Impact of Type 1 Diabetes and Body Weight Status on Cardiovascular Risk Factors in Adolescent Children

Sowmya Krishnan, Kenneth C. Copeland, Brianna C. Bright, Andrew W. Gardner, Piers R. Blackett, David A. Fields

Research output: Contribution to journalArticlepeer-review

12 Scopus citations


Type 1 diabetes (T1D) is a risk factor for cardiovascular disease. However, it is unclear whether increased body weight amplifies that risk in T1D patients. This is a cross-sectional study examining the presence of cardiovascular risk factors in normal and overweight children, both with and without T1D. Sixty-six children (aged 16±2.2 years) were included in one of the following groups: (T1D and normal weight, T1D and overweight, healthy and normal weight, and healthy and overweight). A fasting blood sample was analyzed for lipid profile (triglyceride, cholesterol, high-density lipoprotein cholesterol, and low-density lipoprotein cholesterol), apolipoprotein B (apoB), and apolipoprotein C-III (apoC-III) levels. Body composition was determined by dual energy x-ray absorptiometry and vascular elasticity by HDI/Pulsewave CR-2000 (Hypertension Diagnostics, Eagan, MN). Statistical analyses examined the effect of T1D and body weight status and their interactions on cardiovascular risk parameters. In this study, the authors were unable to demonstrate an additive effect of body weight status and T1D on cardiovascular risk profile. However, subgroup analysis of patients with T1D revealed higher apoC-III levels in overweight patients with T1D (P=.0453) compared with normal-weight diabetic children. Most notably, there was a direct relationship of small artery elasticity to body weight status. This seemingly paradoxical observation supports recent data and warrants further investigation.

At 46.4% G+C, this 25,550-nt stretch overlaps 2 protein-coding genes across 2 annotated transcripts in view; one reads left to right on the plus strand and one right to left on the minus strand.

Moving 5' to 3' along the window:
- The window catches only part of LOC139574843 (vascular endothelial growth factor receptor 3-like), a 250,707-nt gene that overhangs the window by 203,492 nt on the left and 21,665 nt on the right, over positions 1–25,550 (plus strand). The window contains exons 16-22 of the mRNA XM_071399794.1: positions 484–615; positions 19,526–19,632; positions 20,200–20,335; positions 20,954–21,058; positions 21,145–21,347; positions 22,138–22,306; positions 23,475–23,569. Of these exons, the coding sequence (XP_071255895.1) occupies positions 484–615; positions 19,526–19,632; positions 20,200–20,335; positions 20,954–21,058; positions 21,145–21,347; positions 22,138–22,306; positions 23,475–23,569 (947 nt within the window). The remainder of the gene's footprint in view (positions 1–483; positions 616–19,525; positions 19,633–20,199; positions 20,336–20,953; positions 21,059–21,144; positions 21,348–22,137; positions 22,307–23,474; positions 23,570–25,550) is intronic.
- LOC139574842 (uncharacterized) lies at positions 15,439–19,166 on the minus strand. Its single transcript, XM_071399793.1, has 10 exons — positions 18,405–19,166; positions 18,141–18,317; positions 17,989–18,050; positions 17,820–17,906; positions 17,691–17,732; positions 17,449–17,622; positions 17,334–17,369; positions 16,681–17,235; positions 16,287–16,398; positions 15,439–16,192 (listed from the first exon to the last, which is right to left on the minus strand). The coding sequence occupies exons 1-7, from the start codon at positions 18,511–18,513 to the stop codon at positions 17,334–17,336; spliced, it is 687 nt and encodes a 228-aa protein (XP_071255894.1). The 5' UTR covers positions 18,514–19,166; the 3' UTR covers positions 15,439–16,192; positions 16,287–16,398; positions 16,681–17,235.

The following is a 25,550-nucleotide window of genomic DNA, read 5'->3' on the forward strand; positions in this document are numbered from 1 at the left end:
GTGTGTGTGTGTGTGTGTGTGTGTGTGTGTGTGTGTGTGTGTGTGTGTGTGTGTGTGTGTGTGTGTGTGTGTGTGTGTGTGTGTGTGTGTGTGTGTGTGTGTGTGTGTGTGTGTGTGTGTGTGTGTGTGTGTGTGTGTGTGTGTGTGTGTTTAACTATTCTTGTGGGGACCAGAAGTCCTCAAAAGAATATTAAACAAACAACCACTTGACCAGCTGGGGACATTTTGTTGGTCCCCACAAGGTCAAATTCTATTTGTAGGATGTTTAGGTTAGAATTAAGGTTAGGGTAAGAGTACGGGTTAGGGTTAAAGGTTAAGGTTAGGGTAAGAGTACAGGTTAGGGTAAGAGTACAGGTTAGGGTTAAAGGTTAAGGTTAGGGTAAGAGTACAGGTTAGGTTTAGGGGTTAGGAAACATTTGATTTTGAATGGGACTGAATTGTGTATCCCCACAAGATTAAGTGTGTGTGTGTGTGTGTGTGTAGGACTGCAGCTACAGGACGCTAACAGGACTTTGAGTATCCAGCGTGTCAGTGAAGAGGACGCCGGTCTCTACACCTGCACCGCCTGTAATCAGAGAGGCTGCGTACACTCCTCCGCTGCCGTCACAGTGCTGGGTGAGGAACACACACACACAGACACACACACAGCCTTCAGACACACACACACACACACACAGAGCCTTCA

Original languageEnglish (US)
Pages (from-to)351-356
Number of pages6
JournalJournal of Clinical Hypertension
Issue number5
StatePublished - May 2011

All Science Journal Classification (ASJC) codes

  • Internal Medicine
  • Endocrinology, Diabetes and Metabolism
  • Cardiology and Cardiovascular Medicine


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